Jonathan Ernst/Reuters/File
A wind farm shares space with cornfields in Latimer, Iowa, on Feb. 2, 2020. Marcy Franck, host of "The Climate Optimist" newsletter, says she draws hope from the sight of windmills when she visits family in Iowa. The gently rotating blades translate into clean energy supporting daily life across the region.

Rise of the climate optimists, pushing back against gloom

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Marcy Franck is part of a growing movement of thought leaders who are opting to focus their attention on the positives in humankind’s effort to address climate change. Their message is not just that progress is happening, but also that hope is a crucial enabler of it. Without some focus on hope, the daunting scale of the climate problem can too easily lead toward doomerism, depression, and inaction.

“It’s human nature to focus on the problem,” says Ms. Franck, author of “The Climate Optimist” newsletter, from a branch of Harvard University’s T.H. Chan School of Public Health. “But it feels so much better to focus on the solution.”

Why We Wrote This

Against a backdrop of dark or doom-filled outlooks regarding climate change, a rising movement seeks to emphasize hope without sugarcoating the crisis.

The focus on hope – visible in books, podcasts, and nonprofit efforts – is partly a response to pessimism, to a rising sense of feeling either overwhelmed or that there’s nothing humanity can do. One sign of the times: In a 10-nation survey last year, 59% of young people age 16 to 25 said they are extremely or very worried about climate change. 

To take a fatalistic approach is “to risk people throwing up their hands in the air and not doing anything,” says Christopher Barile, a researcher at the University of Nevada, Reno.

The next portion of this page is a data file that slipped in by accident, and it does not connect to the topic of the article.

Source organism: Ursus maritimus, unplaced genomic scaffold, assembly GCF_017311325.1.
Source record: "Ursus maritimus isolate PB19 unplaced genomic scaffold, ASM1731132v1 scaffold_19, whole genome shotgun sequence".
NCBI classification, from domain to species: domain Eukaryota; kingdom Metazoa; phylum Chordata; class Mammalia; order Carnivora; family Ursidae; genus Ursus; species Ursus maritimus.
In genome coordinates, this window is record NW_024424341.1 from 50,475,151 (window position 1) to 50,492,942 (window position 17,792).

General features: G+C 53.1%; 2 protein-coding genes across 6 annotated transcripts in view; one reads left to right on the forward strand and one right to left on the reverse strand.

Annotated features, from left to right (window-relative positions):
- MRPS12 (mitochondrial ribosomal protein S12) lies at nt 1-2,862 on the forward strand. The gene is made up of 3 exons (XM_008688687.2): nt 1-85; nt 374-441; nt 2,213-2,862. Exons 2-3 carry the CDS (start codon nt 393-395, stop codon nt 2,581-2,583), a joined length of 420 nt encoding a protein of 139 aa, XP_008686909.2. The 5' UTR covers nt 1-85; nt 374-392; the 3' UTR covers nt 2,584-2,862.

There’s a sense of calmness in rural Iowa. Its beauty isn’t lost on Marcy Franck.

But the beautiful vastness of corn and soybean fields across the horizon isn’t what sticks with Ms. Franck each time she pays a visit to her parents-in-law in the Midwest. Rather, it’s the wind turbines she sees in the distance. It’s the thought of how the machines’ gently rotating blades generate clean energy destined to travel across the region, and into peoples’ lives.

It’s the fact of progress in innovation.

Why We Wrote This

Against a backdrop of dark or doom-filled outlooks regarding climate change, a rising movement seeks to emphasize hope without sugarcoating the crisis.

“They’re an emblem of hope and our future,” Ms. Franck says.

Ms. Franck fashions herself as a prophet of optimism – by job title as well as by her approach to life in what many call the Anthropocene, an epoch of human dominance over the planet. She is the author of “The Climate Optimist” newsletter from the Center for Climate, Health, and the Global Environment at Harvard University’s T.H. Chan School of Public Health. 

She’s part of a growing movement of thought leaders who are opting to focus their attention on the positives in humankind’s effort to address climate change. Their message is not just that progress is happening, but also that hope is a crucial enabler of it. Without some focus on hope, the daunting scale of the climate problem can too easily lead toward doomerism, depression, and inaction. 

“Being optimistic and having hope, I think, is a practice where you can recenter, focus on the things that are going right, and focus on the solutions that are already taking hold,” Ms. Franck says.

While hard to measure, climate optimism in the United States has become more visible in the past few years. In part it’s a response to pessimism, to a rising sense of feeling either overwhelmed or powerless – that there’s nothing humanity can do. 

One sign of the times: In a 10-nation survey last year published in the health journal The Lancet, 59% of young people age 16 to 25 said they are extremely or very worried about climate change. Confronted with this, the optimists are not dismissing the urgency but arguing that action can make a difference – and that sometimes alarmism has been counterproductive.

Voicing hope, acknowledging anxiety

So, for Ms. Franck, some of her newsletters deal head-on with topics like how to maintain poise amid “the emotional roulette wheel of climate change” while others have pointed to “climate things going right.”